The Dynamics of Power five-class collaboration introduces first-year students to a truly interdisciplinary education.
At first glance, the classes Construction of Social Problems and Art and the Museum may not appear to have much in common. But as part of the new CC100 thematic cluster, The Dynamics of Power, they share the same focus as they examine a single topic through different, but intersecting, lenses.
The five-class collaborative is one of the many new First-Year Program options available to students in their first block at CC. Each provides the new college students with a comparative, interdisciplinary introduction to liberal arts scholarship on the Block Plan. And, ultimately, the academic approach helps first-year CC students make more informed choices about how and with what focus they pursue their education, career, and impact on the world.
“Every student takes a course in a department or program, but each professor is charged with exposing the students to another field and how they look at that issue,” says Gail Murphy-Geiss, professor and chair of the Sociology Department. “In high school, students had to take all these classes, and they think the world is divided up into these disciplines. And it is, but a lot of the most interesting work happens in the cracks. That’s what liberal arts is all about.”
Over the course of the block, students in Murphy-Geiss’s Construction of Social Problems visited presentations by professors in the Sociology, Anthropology, Southwest Studies, and Art departments to learn how each discipline examines and discusses power. At the end of the block, all 80-100 students from The Dynamics of Power cluster created poster presentations and gathered at the Colorado Springs Fine Arts Center at Colorado College to share and discuss them.
The poster presentation format is unique to the Dynamics of Power cluster, but the interdisciplinary approach to General Education is shared by all first-year students. The First-Year Program launched in the 2020-21 academic year, and students select a first block CC100: Critical Inquiry Seminar. Other CC100 themes for 2021 Block 1 included Global Exchange, Technologies of the Body, and Transcultural and Intersectional Identities.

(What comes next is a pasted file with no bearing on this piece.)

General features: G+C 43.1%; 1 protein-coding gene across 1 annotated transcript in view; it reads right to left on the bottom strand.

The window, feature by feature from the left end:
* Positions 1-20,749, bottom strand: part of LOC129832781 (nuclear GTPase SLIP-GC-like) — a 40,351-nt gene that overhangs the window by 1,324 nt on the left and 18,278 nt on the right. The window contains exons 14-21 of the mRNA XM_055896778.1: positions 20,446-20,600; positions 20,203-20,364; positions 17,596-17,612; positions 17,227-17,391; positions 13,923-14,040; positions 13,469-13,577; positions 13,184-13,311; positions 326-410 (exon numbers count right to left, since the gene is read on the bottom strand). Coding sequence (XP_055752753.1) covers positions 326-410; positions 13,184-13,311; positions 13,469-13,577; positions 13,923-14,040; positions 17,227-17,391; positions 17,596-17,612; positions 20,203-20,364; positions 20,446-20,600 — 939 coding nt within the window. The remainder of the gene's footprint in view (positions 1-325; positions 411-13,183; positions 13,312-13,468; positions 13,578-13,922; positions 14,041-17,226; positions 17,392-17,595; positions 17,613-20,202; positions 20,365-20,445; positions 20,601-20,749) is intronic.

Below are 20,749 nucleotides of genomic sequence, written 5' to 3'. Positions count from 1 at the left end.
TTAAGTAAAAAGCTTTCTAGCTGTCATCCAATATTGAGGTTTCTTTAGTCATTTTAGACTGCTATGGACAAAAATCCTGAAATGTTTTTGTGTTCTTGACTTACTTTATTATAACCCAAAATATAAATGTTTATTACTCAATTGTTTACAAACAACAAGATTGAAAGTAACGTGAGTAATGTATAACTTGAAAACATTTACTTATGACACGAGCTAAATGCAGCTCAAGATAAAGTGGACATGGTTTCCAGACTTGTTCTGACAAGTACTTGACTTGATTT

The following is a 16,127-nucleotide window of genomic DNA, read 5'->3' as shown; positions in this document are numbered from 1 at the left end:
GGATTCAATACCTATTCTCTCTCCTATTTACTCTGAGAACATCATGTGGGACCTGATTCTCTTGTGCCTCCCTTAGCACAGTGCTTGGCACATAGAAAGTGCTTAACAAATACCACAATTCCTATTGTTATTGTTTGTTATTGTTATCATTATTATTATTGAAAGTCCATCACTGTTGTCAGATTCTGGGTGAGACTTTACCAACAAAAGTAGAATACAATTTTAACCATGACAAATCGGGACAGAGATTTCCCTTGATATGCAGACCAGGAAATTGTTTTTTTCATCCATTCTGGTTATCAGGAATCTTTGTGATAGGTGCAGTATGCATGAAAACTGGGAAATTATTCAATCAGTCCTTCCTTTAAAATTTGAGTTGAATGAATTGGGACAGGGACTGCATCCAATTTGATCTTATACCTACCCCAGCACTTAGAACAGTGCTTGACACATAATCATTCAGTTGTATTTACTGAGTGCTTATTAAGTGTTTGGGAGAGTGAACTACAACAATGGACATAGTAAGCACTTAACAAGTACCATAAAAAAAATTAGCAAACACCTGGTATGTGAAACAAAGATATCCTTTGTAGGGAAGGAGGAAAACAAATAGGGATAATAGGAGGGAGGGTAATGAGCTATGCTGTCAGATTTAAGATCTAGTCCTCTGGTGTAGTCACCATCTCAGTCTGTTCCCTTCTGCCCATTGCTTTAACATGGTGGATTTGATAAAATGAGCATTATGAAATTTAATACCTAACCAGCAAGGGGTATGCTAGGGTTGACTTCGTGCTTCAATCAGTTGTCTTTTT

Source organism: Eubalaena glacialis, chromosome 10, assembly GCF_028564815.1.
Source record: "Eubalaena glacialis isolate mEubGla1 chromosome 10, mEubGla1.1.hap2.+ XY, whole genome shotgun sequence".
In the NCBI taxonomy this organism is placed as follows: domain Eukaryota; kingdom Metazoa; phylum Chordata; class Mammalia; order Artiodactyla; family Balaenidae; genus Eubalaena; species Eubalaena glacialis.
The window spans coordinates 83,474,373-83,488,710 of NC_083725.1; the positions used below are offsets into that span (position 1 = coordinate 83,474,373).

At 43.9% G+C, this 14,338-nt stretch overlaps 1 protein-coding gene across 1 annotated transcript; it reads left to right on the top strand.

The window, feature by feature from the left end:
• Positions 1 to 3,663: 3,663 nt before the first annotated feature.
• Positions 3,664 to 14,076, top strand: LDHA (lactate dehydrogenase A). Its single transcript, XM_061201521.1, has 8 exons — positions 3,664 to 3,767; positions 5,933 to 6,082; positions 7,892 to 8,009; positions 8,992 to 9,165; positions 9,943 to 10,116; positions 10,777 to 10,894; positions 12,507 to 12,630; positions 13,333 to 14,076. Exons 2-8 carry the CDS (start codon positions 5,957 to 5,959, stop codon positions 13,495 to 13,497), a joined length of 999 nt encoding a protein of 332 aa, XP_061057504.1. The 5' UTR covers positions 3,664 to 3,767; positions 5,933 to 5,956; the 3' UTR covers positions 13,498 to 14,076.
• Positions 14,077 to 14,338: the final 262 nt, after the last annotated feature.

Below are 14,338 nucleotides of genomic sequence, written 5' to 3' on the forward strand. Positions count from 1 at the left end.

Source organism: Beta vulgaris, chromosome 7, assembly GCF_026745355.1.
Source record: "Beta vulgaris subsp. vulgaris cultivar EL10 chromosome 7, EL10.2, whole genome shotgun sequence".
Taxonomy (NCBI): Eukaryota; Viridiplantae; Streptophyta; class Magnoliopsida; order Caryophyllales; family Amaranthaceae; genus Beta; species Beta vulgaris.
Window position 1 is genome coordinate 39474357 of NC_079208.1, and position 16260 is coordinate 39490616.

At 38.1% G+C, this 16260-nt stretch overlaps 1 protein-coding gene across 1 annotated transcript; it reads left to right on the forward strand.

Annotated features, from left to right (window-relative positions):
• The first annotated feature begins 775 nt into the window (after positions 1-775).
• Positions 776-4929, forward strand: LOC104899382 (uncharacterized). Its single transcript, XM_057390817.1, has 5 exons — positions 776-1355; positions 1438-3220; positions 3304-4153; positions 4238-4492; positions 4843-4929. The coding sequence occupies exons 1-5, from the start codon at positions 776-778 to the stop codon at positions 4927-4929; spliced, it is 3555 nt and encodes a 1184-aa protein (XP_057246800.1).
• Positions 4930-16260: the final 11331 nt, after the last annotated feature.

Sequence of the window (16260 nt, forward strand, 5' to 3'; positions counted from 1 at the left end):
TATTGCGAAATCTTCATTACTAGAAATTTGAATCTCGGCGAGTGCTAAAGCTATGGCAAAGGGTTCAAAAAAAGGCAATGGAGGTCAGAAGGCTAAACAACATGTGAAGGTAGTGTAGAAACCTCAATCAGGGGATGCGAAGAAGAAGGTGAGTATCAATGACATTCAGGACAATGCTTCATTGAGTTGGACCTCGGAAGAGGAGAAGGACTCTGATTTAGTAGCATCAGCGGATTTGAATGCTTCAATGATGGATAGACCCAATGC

“These courses are designed primarily to teach students about the nature of disciplines and how they relate to a liberal arts education,” says Aaron Stoller, assistant vice provost and director of academic programs.
By disrupting preconceptions and provoking questions that reach across departmental structures, CC100 clusters are designed to expand students’ view of learning and introduce them to a variety of disciplines, or particular ways of asking and answering questions. “In order to be empowered to make informed curricular choices about what they want to major in, and to be able to do authentic things in the disciplines, students need to understand what they are getting themselves into and the choices available to them,” Stoller says.
The innovative approach is more expansive than what most first-year students have known previously and one they seem to find appealing as they embrace the CC experience in The Dynamics of Power cluster.
“Just talking about the dynamics of power is a lot different from what I experienced in high school. And it’s been super great to learn about different social issues,” says Mahima Chiles ’25 from Colorado Springs, Colorado. “I think it will be really cool learning about the different lenses of sociology.”
“I’m interested in computer science, and I’ve never been able to take an art history class in high school,” says Mira Giles-Pufahl ’25 from Milwaukee, Wisconsin. “So I was really excited to see this class and see art, which I’m interested in, and also power dynamics and the ethics of art and museums.”
In sociology and art classes early in Block 1, students readily shared their perspectives in small group discussions. They appeared eager to engage with each other and the material that was organized around issues shaping culture in real time.
“[The Dynamics of Power cluster] gave an opportunity to talk about something that I haven’t actually experienced before and to look at it in a new perspective,” says Claire O’Donnell ’25 from Baltimore, Maryland. “We’ve talked about issues, but usually only from a historical perspective, not necessarily sociology. And I thought that it was really interesting, especially coming out of a [pandemic] year of not being able to talk to anybody or really talk about issues that are prevailing in our society.”
The innovative content organization has been challenging but freeing for faculty as well.
“My hope for the students is that they have a really compelling first-block experience — that they are challenged and excited and in the wilderness and bothered and all the great things that can happen when you first arrive at college,” says Rebecca Tucker, professor and director of the Art Department. “I think the value of this model is that it structures a cross-disciplinary way of thinking right from the beginning of their career at CC.”
“I do hope all the students find their calling — not their discipline, but their calling, something that calls you, that you just can’t shake,” Murphy- Geiss says. “And then they figure out what they need to put together at Colorado College to get there.”